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Misinforming people about patents

We face a crisis of ignorance about intellectual property – seriously, more people know less about IP than any other core business discipline. IP is not the be-all or end-all of business. Lots of other disciplines like marketing, sales, finance and HR are more important for more businesses than IP. But the knowledge gap in C-suites between what folks do know and what they should know is greater, in my view, for IP than any other core discipline of business and that is why I have devoted so much energy to trying to explain the basics of IP to people.

That is why it drives me bonkers when people who should know much better say stupid, deliberately misleading things about patents in order to lobby for their pet position. In this rant, I talk about some recent foolishness from the new CEO of AbbVie Canada, who happens to be a Frenchman. I am sure that his PR firm was delighted to get his speech featured in the Globe & Mail, but shame on him and shame on the Globe for mindlessly repeating drivel. Put charitably, if this came out of a four-legged animal, it would be fertilizer. Here is the article in the Globe..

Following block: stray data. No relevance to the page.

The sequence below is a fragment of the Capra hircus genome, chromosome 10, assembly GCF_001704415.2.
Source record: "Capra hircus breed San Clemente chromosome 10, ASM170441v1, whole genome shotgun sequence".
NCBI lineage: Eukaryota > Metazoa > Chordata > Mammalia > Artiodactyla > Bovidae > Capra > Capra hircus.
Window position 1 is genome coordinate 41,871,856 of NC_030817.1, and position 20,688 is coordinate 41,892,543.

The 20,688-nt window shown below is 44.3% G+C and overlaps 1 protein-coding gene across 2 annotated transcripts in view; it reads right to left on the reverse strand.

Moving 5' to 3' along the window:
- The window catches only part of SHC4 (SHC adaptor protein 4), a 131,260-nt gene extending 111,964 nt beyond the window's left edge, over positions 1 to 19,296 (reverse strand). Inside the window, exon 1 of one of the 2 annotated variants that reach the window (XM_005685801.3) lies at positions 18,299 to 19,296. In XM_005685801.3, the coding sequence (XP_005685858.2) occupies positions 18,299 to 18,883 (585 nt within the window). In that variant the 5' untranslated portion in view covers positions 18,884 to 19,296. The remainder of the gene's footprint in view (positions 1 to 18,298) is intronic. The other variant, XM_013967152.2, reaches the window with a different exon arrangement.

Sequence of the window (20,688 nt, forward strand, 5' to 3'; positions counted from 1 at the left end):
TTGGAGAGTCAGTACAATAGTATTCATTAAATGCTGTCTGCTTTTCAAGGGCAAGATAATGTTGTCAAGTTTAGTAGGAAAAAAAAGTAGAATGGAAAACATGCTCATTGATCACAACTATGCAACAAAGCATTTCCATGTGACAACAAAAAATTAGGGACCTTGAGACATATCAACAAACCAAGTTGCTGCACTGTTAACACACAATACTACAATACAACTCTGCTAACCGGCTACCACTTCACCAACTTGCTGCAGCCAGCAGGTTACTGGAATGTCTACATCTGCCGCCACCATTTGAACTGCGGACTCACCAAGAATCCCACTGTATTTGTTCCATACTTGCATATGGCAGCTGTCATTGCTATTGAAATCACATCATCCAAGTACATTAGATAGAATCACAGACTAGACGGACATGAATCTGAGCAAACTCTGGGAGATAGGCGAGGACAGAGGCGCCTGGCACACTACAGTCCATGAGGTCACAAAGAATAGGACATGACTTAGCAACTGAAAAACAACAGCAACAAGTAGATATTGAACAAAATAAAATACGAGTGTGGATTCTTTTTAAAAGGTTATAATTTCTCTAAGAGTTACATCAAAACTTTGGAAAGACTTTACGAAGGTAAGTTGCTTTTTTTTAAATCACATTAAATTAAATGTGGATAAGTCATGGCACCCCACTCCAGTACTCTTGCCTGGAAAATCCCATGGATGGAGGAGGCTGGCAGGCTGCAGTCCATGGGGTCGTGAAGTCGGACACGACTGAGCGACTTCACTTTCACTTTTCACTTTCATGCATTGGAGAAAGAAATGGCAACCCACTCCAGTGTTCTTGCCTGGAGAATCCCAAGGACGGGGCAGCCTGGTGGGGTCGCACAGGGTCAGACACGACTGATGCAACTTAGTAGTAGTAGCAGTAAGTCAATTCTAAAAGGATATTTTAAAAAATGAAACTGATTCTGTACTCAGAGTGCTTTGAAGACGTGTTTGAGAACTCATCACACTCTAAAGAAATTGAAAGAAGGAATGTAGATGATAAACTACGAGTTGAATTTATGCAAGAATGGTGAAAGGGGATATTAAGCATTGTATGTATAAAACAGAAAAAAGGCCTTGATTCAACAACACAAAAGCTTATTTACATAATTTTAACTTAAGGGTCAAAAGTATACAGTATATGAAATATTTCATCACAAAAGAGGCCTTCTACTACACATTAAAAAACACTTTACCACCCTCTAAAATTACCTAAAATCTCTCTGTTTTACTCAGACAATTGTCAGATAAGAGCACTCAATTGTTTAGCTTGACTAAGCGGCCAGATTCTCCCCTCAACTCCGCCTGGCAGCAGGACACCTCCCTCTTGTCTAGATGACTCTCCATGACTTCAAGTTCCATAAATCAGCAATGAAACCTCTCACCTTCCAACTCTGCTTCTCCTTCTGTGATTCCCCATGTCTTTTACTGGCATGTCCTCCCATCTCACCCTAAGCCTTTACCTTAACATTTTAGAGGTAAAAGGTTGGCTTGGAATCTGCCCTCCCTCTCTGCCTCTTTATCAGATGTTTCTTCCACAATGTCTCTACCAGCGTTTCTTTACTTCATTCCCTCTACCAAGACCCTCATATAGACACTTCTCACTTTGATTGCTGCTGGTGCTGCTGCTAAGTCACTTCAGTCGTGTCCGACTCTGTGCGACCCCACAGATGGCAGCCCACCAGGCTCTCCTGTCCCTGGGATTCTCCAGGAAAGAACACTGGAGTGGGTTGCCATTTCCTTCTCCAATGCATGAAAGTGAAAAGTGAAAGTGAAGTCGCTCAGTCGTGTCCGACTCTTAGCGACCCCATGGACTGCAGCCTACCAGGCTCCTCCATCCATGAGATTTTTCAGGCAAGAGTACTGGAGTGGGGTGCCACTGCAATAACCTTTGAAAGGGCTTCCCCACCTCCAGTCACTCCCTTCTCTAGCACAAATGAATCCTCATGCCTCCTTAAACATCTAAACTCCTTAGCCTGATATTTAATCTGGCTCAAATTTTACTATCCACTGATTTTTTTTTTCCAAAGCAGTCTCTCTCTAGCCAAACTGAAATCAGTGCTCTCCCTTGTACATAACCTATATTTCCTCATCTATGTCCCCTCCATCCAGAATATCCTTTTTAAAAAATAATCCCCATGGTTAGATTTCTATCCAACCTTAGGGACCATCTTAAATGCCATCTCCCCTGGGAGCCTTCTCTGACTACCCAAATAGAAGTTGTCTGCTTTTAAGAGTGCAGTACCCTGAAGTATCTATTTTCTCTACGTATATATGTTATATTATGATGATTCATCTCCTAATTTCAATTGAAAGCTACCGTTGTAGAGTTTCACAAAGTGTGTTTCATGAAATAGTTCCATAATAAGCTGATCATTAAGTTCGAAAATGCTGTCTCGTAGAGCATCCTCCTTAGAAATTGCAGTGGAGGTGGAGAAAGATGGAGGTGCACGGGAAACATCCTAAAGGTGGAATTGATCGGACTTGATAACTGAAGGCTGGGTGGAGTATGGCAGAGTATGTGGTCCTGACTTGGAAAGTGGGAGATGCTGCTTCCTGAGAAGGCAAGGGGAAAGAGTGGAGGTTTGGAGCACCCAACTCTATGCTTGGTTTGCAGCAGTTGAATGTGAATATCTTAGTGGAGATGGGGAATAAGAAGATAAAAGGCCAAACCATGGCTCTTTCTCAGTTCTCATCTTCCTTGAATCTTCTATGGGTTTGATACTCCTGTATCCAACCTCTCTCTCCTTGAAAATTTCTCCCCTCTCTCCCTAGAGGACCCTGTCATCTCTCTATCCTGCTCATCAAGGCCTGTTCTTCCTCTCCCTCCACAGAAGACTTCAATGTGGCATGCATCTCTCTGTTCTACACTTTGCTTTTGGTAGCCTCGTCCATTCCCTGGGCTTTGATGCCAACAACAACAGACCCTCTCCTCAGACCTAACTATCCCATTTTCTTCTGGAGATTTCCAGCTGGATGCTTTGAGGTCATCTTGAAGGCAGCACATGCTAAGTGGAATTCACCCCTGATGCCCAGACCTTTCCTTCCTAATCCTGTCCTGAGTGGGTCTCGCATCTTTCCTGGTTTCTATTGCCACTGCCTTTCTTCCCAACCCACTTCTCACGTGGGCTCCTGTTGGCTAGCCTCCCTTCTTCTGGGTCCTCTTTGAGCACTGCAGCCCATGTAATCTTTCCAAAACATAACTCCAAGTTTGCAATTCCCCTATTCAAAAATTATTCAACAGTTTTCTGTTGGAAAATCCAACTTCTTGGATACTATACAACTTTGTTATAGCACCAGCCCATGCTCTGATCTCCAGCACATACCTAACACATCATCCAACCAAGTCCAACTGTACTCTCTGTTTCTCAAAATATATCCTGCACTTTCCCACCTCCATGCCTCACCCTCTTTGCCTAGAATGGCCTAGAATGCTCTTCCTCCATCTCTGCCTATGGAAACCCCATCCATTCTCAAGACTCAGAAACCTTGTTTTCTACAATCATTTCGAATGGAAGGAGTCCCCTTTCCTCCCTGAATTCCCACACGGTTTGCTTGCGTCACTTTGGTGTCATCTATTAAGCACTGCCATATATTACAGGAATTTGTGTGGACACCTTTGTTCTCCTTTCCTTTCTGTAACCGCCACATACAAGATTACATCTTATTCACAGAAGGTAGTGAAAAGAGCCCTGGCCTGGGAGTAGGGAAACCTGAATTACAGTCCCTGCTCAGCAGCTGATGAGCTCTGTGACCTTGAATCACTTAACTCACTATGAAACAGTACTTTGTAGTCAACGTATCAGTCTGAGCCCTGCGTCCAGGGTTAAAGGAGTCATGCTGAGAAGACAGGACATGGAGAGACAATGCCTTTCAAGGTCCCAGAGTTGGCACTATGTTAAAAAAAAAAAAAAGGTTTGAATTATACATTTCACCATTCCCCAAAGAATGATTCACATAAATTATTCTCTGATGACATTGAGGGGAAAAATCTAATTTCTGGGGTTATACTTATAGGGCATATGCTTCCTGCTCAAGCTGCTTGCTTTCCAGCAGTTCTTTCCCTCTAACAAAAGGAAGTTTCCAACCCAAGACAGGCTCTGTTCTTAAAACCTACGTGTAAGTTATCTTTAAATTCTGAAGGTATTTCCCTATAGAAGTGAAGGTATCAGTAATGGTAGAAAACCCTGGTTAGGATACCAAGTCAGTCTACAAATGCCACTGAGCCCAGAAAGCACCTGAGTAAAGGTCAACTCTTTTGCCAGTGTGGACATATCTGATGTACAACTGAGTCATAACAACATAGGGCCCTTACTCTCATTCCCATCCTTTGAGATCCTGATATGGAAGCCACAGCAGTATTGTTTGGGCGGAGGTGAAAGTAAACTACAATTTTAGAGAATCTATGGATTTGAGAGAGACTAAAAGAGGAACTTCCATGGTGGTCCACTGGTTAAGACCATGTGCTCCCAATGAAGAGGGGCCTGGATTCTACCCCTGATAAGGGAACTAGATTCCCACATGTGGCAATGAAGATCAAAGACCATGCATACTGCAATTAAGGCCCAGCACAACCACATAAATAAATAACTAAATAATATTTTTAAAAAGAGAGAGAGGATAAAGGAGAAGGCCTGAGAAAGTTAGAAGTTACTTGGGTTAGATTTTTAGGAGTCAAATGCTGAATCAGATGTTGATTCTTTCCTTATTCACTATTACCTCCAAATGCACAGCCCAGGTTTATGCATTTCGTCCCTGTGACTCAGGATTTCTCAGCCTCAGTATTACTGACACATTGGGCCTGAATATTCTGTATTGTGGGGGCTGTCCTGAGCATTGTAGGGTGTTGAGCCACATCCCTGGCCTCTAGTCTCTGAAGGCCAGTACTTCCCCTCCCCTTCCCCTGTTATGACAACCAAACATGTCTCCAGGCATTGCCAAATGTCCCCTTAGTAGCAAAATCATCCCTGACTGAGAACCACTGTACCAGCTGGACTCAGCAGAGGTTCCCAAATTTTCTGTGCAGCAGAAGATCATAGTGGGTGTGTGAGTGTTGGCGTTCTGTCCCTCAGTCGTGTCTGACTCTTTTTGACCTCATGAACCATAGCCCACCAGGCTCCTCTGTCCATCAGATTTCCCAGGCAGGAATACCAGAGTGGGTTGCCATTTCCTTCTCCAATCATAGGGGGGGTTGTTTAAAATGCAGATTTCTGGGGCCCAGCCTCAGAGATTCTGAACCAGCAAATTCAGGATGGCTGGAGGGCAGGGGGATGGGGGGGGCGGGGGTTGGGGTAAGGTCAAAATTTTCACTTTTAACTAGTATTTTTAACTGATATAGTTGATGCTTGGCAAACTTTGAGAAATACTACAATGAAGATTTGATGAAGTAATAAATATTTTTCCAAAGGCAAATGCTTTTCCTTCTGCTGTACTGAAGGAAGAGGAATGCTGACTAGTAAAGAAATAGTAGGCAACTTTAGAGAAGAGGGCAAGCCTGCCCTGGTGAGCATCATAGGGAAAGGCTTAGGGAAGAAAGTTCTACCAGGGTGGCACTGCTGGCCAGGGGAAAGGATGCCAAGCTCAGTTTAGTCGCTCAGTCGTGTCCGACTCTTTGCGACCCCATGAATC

Here is the key point: patent law makes it possible to ‘invent anywhere, and patent everywhere’. Whatever pharma companies may think about the scope of Canadian patent protection, it has no logical nexus to whether or not they conduct pharma R&D in Canada: none.

Sadly, there are many more examples of this self-interested misinformation about IP. In Rants to follow, I will try to highlight some choice idiocy from Google and others.

This Post Has 3 Comments
  1. His point about the 10 jurisdictions about drug cost coverage is valid; at what point will we have a single country for such things as medical coverage, drivers licenses, car insurance, interprovincial trade, etc.

    1. Never, at least for the core matters allocated in the constitution to the regions rather than the federal government, and in Canada, that means health, education, transportation, and ‘property & civil rights’ among other things. That is the nature of federalism. It won’t happen here, or in the United States, or in Germany, or Australia, or Brazil, or any of the great federations – and if it did, they would cease to be federations, and pretty soon, cease to exist as they would fission.


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